The process of creating awareness for products and services, the means of distribution, the ways in which product/service are priced and the promotional strategies adopted are a business area that generates potential ethical issues. For example, false or misleading marketing communications i.e. the use of deceptive sales tactics can jeopardize customer’s trust in a company. Also, charging unnecessary and unjustifiable high price or engaging in price fixing for a product or service may be considered unethical by buyers or users. These can affect business operations. Many businesses try to adopt ethical standards for advertising and marketing and this goes a long in influencing how they operate. [9] Labour Utilization

The manners in which labor is being used and paid for in the production of goods and provision of services constitute a major issue to business ethics. For example, utilizing labor at below minimum wage, not complying with health and safety standards, poor working conditions etc are current ethical issues in today’s business. Also, it was revealed recently that the amounts of money paid as wages to workers by companies in some part of Asian and African countries are by far too low compared to the amount of labor utilized for production.

Consumerism

In the UK and other parts of the world e.g. US, consumers have rights to quality products and services. That is the reason why businesses, during their process of production give proper attention to methods adopted in the process of production and standards laid down by regulations. On the ground of being ethical in operation, businesses now engage in proper product labeling, packaging, honest advertisement, safe and quality products etc all for protecting consumer’s interest.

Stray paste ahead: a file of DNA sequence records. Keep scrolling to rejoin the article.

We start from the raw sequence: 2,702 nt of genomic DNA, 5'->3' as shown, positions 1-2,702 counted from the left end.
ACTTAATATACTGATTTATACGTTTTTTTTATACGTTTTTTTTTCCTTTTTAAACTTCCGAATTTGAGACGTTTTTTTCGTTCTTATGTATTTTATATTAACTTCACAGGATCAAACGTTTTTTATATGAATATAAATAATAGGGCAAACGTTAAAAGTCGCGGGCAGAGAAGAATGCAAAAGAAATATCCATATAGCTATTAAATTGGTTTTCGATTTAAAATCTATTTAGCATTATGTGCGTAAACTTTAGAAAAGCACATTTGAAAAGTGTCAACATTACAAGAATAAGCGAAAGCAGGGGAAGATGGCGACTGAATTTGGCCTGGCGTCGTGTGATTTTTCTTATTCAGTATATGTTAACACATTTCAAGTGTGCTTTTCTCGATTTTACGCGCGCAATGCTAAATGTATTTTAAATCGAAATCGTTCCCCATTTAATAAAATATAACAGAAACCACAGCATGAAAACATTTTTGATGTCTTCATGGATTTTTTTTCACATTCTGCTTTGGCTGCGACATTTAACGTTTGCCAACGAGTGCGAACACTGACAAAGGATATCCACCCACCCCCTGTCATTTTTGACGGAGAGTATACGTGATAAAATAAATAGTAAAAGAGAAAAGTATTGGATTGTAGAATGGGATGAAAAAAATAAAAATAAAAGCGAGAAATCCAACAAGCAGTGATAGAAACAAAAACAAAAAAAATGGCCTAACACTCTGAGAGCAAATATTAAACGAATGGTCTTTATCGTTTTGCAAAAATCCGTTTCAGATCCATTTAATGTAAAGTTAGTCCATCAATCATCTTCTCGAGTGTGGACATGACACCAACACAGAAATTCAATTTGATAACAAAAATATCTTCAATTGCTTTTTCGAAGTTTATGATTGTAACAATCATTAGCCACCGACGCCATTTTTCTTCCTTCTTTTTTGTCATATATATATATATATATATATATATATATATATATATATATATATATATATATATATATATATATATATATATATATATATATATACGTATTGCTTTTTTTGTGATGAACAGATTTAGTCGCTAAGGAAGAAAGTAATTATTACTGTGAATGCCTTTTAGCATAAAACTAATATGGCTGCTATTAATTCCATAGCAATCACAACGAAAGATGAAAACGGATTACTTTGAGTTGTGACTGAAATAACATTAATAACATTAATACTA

Conclusion and recommendations

This report has revealed that good ethical practices by businesses are very significant to the realization of organizational success. A business organization that embraces ethical ways of conducting its business affairs is more likely to achieve employees’ commitment, loyalty, and satisfaction which in turn lead to quality of works and increased performance than unethical one. Such a business will also portray good organizational value in the eyes of the stakeholders. It is also concluded that adopting good ethical behavior will increase being competitive, business sales, profit, customers retention and loyalty, and investments to mention a few.

Since the relevance of business ethics cannot be downgraded in today’s business world, it is highly recommended that business organization embrace ethical practices. Businesses should handle ethical issues such as discrimination and equal opportunities in the workplace in the best possible manners. Obviously business do operates in a vacuum, environmental issues such as energy utilization, minimizing waste and recycling should be properly addressed so that business operations will not be negatively influenced by stakeholders.

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Business Ethical Practice. (2018, October 22). GradesFixer. Retrieved January 20, 2021, from https://gradesfixer.com/free-essay-examples/business-ethical-practice/
“Business Ethical Practice.” GradesFixer, 22 Oct. 2018, gradesfixer.com/free-essay-examples/business-ethical-practice/
Business Ethical Practice. [online]. Available at: <https://gradesfixer.com/free-essay-examples/business-ethical-practice/> [Accessed 20 Jan. 2021].
Business Ethical Practice [Internet]. GradesFixer. 2018 Oct 22 [cited 2021 Jan 20]. Available from: https://gradesfixer.com/free-essay-examples/business-ethical-practice/